United States Senator-elect Chauncey M. Depew and President Taylor were the main speakers at the 23rd annual meeting of the Vassar Alumnae Association of New York—a meeting open by tradition to any alumna.  In his remarks, Taylor forthrightly addressed two current issues: Vassar’s “wealth” and whether the traditional liberal arts remained appropriate to a college curriculum.  Protesting reports in the press that Vassar was “a wealthy college,” Taylor declared “It is not a wealthy college in any sense, and the report that it is rich is a slander that no one connected the college ought to submit to.  The interest on our funds is decreasing every year.  When money drops from 7 to 4 per cent, as it has in recent years, and when our investments are limited by State law, we cannot do what we formerly were able to accomplish.  We must have $1,000,000 for endowment, we must have much-needed buildings on the campus, and it depends largely on the alumnae whether these needs be met or not.”

As to the curriculum, the president stated, “We want Vassar to be judged as a college, not as a university.  We want no woman’s university. We have faith that the public will judge us from the standard of our college work, which fits out girls to compete with university graduates….  To make every student a scholar is a Quixotic, an impossible, idea, but to make those who come under the influence of a college scholarly in taste, to imbue them with respect for learning in one of the ideals of a college.”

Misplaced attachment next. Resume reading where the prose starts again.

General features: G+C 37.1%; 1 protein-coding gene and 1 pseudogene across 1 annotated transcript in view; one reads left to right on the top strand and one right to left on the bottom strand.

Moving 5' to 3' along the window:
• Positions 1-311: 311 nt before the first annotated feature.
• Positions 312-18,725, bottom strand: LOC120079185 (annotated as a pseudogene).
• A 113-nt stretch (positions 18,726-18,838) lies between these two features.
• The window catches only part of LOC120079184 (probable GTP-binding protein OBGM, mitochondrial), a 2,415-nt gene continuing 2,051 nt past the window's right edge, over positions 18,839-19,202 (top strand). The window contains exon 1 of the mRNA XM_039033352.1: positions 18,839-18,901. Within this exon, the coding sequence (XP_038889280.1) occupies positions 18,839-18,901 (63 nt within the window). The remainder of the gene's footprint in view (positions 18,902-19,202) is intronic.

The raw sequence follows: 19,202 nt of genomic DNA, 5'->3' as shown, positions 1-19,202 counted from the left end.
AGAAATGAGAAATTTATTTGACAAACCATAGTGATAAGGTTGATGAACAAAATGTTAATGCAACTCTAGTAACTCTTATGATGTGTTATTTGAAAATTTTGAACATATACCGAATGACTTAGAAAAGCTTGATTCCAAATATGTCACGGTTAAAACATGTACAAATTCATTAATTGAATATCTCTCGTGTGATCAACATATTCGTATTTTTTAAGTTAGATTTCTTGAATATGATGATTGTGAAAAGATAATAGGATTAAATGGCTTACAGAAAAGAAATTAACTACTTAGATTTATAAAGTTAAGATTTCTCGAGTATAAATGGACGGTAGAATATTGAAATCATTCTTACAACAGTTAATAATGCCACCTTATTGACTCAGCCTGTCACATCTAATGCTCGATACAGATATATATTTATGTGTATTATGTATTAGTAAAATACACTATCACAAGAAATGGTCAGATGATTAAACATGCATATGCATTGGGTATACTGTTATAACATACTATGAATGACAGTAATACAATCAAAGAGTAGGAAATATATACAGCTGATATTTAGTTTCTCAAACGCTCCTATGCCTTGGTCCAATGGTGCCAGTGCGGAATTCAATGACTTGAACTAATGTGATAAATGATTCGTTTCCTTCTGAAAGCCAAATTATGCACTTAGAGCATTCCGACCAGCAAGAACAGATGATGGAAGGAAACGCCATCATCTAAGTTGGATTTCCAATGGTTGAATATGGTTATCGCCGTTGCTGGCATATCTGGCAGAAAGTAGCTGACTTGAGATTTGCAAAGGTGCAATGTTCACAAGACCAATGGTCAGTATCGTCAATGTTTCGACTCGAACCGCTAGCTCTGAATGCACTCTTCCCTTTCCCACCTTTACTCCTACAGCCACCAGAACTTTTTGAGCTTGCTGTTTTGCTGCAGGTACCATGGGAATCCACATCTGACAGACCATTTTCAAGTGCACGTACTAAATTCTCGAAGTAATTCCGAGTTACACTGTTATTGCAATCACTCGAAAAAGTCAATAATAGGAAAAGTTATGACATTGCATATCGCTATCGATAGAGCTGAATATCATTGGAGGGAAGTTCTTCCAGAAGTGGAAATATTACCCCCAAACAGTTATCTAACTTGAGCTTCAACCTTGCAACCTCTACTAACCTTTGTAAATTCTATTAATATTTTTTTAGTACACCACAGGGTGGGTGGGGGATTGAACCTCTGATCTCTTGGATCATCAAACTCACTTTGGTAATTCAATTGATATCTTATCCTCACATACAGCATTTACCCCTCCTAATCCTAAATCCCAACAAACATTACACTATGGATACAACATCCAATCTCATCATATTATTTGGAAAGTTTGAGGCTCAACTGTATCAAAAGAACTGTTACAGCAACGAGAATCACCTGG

In his brief remarks, the senator-elect and former president of the New York Central railroad told the some 250 alumnae a Vassar-related story in support of his declaration that “girls were much more self-reliant than boys.”

“And talking about the enterprise of girls…some years ago I went up to deliver an address.  I didn’t intend to go, but it happened this way: A deputation of Vassar girls came to me in my office and invited me to the college.  I am a busy man, and I said no.  I repeated the refusal gently, but with that firmness which characterizes me.  Whereupon a business-like little girl drew her companions into a corner, and in a stage whisper said: ‘Girls, you must go out of the office.  You can’t get a man to do anything by college methods and tactics.  I understand men; you don’t.’

“Her companions went out, and, shutting the door, she turned to me and said:

“Now, look here, Mr. Depew, we can raise $100, but not another cent.’

“Of course, I went….”     The New York Times